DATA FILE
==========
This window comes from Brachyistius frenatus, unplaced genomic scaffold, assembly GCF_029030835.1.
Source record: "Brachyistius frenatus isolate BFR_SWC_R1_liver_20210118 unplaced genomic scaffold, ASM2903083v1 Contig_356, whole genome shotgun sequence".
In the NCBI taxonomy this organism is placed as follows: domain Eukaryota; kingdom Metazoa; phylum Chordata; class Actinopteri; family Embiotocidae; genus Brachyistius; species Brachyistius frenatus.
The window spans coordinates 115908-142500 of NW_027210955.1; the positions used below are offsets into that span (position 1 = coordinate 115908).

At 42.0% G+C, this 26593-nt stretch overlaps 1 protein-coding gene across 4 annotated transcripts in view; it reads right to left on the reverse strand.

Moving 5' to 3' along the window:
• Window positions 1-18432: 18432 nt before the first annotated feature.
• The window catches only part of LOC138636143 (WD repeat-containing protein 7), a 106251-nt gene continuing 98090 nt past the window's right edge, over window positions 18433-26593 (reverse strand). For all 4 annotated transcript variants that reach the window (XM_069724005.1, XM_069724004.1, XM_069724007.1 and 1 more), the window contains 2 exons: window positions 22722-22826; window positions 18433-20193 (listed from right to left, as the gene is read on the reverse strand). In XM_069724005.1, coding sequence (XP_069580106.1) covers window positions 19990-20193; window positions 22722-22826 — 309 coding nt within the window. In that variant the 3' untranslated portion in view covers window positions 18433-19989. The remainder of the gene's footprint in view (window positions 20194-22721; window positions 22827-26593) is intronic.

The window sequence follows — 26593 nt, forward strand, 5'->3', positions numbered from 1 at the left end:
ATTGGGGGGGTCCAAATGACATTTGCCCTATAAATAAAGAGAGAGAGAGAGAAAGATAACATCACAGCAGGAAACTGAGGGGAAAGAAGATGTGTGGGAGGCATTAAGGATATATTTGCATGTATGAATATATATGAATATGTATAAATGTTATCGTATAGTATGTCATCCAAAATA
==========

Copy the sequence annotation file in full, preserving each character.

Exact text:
This window comes from Brachyistius frenatus, unplaced genomic scaffold, assembly GCF_029030835.1.
Source record: "Brachyistius frenatus isolate BFR_SWC_R1_liver_20210118 unplaced genomic scaffold, ASM2903083v1 Contig_356, whole genome shotgun sequence".
In the NCBI taxonomy this organism is placed as follows: domain Eukaryota; kingdom Metazoa; phylum Chordata; class Actinopteri; family Embiotocidae; genus Brachyistius; species Brachyistius frenatus.
The window spans coordinates 115908-142500 of NW_027210955.1; the positions used below are offsets into that span (position 1 = coordinate 115908).

At 42.0% G+C, this 26593-nt stretch overlaps 1 protein-coding gene across 4 annotated transcripts in view; it reads right to left on the reverse strand.

Moving 5' to 3' along the window:
• Window positions 1-18432: 18432 nt before the first annotated feature.
• The window catches only part of LOC138636143 (WD repeat-containing protein 7), a 106251-nt gene continuing 98090 nt past the window's right edge, over window positions 18433-26593 (reverse strand). For all 4 annotated transcript variants that reach the window (XM_069724005.1, XM_069724004.1, XM_069724007.1 and 1 more), the window contains 2 exons: window positions 22722-22826; window positions 18433-20193 (listed from right to left, as the gene is read on the reverse strand). In XM_069724005.1, coding sequence (XP_069580106.1) covers window positions 19990-20193; window positions 22722-22826 — 309 coding nt within the window. In that variant the 3' untranslated portion in view covers window positions 18433-19989. The remainder of the gene's footprint in view (window positions 20194-22721; window positions 22827-26593) is intronic.

The window sequence follows — 26593 nt, forward strand, 5'->3', positions numbered from 1 at the left end:
ATTGGGGGGGTCCAAATGACATTTGCCCTATAAATAAAGAGAGAGAGAGAGAAAGATAACATCACAGCAGGAAACTGAGGGGAAAGAAGATGTGTGGGAGGCATTAAGGATATATTTGCATGTATGAATATATATGAATATGTATAAATGTTATCGTATAGTATGTCATCCAAAATA